Tax Connections Newsletter – Spring 2012
Frank L. Washelesky

The Alternative Minimum Tax Trap

When the alternative minimum tax (AMT) system was introduced in the early 1980s, it was intended to prevent a small number of taxpayers with substantial economic income from completely avoiding federal income taxes through the use of exclusions, deductions and credits. The idea was to have those taxpayers do a secondary tax computation and then pay the higher of their “regular tax” or the tax determined under the AMT computation.

A Wider Reach

Today, the secondary tax computation concept remains largely in place. But the AMT’s tentacles have reached far beyond the small group targeted by the original AMT legislation. Every year, millions of taxpayers who don’t consider their tax situations at all unusual are surprised to find they owe the AMT.

One reason: AMT exemptions are not inflation-indexed. Unless Congress raises them, as it has done in the past, the 2012 exemptions are:

  • $33,750 (unmarried)
  • $45,000 (married filing jointly)
  • $22,500 (married filing separately)

Not everyone receives the benefit of an AMT exemption because the exemption is phased out for taxpayers whose AMT income exceeds a threshold amount. AMT income is basically taxable income recalculated by taking mandated preferences and adjustments into account.

Among the taxpayers most likely to be affected by the AMT are individuals who live in high-tax areas, exercise company stock options or have many dependents. Why? Deductions for dependency exemptions and state and local income and property taxes generally are not allowed for AMT purposes. And taxpayers who exercise incentive stock options generally must include the spread between the stock’s fair market value on the exercise date and the exercise price in AMT income (but not in regular taxable income).

Reducing Your Exposure

If a tax projection indicates you could be subject to AMT in 2012, you may be able to take steps to reduce your exposure. For example, you might avoid prepaying property taxes or state and local income taxes. Or, if you invest in municipal bond funds, you might consider switching to funds that specifically generate AMT-exempt income. These funds sidestep investments in most private activity municipal bonds, since they pay interest that’s includable in AMT income.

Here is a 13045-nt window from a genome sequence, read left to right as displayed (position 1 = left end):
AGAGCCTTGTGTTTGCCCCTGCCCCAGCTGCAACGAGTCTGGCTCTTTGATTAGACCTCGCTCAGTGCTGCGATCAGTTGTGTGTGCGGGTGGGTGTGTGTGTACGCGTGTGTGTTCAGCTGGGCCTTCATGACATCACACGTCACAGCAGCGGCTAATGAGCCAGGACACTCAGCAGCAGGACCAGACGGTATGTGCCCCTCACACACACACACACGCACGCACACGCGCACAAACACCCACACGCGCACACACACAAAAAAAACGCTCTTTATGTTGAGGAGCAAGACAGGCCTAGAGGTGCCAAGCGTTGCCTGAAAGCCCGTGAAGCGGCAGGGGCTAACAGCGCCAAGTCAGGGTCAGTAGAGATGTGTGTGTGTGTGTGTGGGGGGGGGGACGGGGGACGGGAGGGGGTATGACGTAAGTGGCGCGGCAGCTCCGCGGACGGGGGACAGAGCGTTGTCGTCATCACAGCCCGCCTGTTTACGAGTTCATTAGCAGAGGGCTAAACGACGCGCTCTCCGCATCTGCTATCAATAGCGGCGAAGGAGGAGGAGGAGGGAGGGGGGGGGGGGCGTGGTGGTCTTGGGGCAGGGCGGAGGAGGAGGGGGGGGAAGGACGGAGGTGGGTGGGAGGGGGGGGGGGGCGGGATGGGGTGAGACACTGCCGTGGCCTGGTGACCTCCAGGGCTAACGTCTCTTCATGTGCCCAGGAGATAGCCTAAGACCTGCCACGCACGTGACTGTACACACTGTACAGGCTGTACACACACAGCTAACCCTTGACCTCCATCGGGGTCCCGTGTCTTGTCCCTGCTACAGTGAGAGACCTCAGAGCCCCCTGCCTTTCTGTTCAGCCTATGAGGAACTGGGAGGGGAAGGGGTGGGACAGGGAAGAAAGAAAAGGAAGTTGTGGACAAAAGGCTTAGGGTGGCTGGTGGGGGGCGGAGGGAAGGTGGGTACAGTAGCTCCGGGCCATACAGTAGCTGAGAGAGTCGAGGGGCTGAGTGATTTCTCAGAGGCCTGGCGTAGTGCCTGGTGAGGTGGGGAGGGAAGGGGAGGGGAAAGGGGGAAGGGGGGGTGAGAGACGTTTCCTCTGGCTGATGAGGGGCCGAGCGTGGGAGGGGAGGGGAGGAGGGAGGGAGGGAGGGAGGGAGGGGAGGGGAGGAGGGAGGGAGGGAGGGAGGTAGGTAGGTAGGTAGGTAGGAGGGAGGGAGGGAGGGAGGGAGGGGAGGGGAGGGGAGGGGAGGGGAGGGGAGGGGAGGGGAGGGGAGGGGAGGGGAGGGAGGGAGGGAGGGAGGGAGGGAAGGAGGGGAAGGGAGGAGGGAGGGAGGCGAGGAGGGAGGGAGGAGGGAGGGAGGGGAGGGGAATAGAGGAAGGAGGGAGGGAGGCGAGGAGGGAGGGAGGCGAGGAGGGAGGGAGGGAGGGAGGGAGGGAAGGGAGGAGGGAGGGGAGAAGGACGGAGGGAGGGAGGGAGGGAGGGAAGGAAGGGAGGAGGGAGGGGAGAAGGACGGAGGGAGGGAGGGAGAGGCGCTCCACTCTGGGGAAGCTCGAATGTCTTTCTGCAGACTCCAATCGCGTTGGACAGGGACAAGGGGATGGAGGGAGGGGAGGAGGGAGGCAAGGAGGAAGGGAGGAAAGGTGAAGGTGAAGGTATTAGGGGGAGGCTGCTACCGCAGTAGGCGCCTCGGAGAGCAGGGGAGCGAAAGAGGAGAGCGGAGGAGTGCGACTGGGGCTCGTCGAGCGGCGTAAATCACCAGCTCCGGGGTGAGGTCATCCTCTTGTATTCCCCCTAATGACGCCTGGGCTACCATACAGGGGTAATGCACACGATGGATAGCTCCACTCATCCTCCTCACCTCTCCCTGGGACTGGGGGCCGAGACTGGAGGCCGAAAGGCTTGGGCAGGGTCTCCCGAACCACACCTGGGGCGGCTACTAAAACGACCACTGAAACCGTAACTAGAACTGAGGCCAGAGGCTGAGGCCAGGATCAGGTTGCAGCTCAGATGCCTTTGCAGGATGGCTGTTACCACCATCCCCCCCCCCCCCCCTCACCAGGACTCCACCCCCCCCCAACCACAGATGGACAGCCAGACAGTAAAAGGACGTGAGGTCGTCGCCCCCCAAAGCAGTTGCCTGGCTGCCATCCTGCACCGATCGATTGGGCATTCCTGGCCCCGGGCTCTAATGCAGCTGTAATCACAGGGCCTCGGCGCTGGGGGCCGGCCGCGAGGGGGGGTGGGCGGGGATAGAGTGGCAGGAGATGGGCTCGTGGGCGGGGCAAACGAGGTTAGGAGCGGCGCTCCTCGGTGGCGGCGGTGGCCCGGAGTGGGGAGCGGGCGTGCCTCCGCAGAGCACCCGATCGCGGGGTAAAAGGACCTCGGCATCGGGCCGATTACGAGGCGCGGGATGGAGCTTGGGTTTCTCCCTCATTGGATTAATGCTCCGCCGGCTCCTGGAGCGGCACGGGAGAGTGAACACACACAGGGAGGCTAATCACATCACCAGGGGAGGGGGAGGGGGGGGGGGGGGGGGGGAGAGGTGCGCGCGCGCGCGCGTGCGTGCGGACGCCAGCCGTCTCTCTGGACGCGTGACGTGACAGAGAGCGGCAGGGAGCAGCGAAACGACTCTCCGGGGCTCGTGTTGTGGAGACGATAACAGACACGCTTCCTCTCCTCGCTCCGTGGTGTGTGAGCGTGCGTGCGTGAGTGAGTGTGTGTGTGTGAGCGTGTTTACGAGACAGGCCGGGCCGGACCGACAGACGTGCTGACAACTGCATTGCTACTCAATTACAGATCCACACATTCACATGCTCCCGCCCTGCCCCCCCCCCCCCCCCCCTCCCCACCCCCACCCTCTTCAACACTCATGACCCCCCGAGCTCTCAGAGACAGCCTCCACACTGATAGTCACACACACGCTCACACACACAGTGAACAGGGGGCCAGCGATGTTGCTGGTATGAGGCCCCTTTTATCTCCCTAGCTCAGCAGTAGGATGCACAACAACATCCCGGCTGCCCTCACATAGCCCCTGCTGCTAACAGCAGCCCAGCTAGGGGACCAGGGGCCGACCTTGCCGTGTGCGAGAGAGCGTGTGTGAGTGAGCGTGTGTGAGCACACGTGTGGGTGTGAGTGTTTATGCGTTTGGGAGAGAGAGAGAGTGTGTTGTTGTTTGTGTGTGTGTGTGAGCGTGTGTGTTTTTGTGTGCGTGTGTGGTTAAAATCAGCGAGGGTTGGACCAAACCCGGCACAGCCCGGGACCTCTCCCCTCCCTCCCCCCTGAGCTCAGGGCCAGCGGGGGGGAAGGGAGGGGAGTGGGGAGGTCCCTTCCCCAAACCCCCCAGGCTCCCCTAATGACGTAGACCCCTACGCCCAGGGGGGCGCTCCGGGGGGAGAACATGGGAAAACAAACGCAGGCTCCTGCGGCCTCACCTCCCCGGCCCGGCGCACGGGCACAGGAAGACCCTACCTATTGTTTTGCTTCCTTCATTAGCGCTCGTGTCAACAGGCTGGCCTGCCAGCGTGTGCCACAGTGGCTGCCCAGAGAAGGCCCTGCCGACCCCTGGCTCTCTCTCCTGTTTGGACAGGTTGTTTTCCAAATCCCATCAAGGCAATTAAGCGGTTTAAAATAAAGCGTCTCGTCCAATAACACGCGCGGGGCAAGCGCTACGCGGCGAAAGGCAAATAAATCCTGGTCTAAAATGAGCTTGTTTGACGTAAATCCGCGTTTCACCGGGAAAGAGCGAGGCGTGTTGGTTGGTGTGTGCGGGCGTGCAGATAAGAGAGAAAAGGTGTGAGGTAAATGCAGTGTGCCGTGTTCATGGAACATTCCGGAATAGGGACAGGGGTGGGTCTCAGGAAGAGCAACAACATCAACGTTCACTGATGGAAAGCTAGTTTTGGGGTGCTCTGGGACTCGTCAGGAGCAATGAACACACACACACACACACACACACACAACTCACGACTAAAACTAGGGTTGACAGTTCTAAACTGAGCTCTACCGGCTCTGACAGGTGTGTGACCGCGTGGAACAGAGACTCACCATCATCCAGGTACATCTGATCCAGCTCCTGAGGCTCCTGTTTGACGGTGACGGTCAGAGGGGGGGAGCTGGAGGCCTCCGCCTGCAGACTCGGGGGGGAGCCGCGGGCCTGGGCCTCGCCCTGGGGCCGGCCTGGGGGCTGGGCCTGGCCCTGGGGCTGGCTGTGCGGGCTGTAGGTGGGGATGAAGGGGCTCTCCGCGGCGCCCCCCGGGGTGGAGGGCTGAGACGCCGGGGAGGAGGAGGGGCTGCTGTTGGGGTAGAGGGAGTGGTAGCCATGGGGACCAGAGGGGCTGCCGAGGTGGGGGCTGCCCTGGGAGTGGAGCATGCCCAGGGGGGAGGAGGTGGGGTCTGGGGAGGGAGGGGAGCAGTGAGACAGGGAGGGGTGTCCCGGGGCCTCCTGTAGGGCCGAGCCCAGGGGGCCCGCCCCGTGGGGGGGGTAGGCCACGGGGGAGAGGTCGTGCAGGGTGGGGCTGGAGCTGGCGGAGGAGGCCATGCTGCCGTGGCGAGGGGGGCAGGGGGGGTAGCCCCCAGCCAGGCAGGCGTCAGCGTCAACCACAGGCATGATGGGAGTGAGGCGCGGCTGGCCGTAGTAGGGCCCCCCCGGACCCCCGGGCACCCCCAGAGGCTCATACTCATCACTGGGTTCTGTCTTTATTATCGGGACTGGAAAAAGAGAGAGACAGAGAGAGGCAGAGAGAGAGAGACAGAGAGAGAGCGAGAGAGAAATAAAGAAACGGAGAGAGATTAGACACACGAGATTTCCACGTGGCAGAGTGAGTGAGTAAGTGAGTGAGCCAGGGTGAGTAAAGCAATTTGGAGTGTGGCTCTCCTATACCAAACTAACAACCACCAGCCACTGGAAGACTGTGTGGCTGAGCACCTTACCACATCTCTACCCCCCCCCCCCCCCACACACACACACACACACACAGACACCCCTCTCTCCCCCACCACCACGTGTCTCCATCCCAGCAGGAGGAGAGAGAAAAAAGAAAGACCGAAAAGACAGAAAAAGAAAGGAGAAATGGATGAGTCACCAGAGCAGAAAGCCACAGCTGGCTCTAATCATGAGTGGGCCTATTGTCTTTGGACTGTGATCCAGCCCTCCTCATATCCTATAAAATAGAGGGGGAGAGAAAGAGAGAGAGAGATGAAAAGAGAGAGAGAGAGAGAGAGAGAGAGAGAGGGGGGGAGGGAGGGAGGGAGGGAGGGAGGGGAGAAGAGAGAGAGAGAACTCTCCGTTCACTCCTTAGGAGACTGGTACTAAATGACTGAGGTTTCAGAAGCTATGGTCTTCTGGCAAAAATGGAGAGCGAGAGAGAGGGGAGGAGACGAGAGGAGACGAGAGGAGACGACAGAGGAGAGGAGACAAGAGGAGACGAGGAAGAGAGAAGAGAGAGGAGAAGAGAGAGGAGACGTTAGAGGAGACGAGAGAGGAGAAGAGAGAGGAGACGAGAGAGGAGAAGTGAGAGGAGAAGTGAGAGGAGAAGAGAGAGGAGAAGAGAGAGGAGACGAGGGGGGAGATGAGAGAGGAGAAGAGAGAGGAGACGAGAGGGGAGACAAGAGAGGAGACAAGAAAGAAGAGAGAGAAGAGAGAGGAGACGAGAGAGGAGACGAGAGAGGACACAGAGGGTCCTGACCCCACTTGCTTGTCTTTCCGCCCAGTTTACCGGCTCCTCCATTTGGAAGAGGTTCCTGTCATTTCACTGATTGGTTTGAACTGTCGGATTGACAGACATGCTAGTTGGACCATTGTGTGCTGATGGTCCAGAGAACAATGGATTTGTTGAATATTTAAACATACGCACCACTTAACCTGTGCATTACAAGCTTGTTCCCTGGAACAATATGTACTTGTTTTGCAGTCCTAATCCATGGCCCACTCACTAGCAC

Of course, you won’t want to make tax decisions without considering the effect on your overall financial strategies. We can help you review your specific circumstances and recommend appropriate actions if AMT is a concern.

New Tax on Investment Income

A new 3.8% Medicare tax on the “unearned” (investment) income of higher-income individuals will take effect in 2013. It’s not too soon to look at potential strategies for minimizing the tax if you’re likely to be subject to it.

Who Will It Affect?

The new tax will be imposed on taxpayers who have any amount of net investment income and modified adjusted gross income (AGI) that is greater than:

  • $200,000 (single; head of household)
  • $250,000 (married filing jointly)
  • $125,000 (married filing separately)

The tax is computed by multiplying the 3.8% tax rate by the lesser of (1) net investment income or (2) the excess of modified AGI over the threshold for your filing status.

Example. Gary, a single taxpayer, has $40,000 of net investment income and total modified AGI of $260,000 in 2013. His tax will be 3.8% of $40,000, since $40,000 is less than $60,000 ($260,000 modified AGI minus $200,000 threshold for a single filer). If Gary’s modified AGI instead totals $199,999 — and it includes the same $40,000 of investment income — he won’t owe the 3.8% tax.

What’s Included in Investment Income?

Taxable interest, dividends, rents, royalties, annuities and capital gains are all considered to be investment income. So is income from a business investment if you don’t “materially participate” in the business.

Various planning strategies may be appropriate if the 3.8% Medicare tax is a potential concern. Consult with us to discuss possible strategies.

Saving for Retirement When You’re Self-employed

You’re in good company if retirement security is one of your main financial concerns. A difficult economy, market volatility and less access to traditional pensions have heightened awareness of the need for retirement planning. As a self-employed individual, you really have to think carefully about your future, since you don’t have an employer-sponsored retirement plan to help you prepare.

But you do have options. Several tax-favored retirement plans are available to self-employed individuals. All allow you to make tax-deductible contributions. And those contributions, along with investment earnings, grow tax deferred until you take withdrawals from the plan. Here are three options you may want to consider.

SEP Plan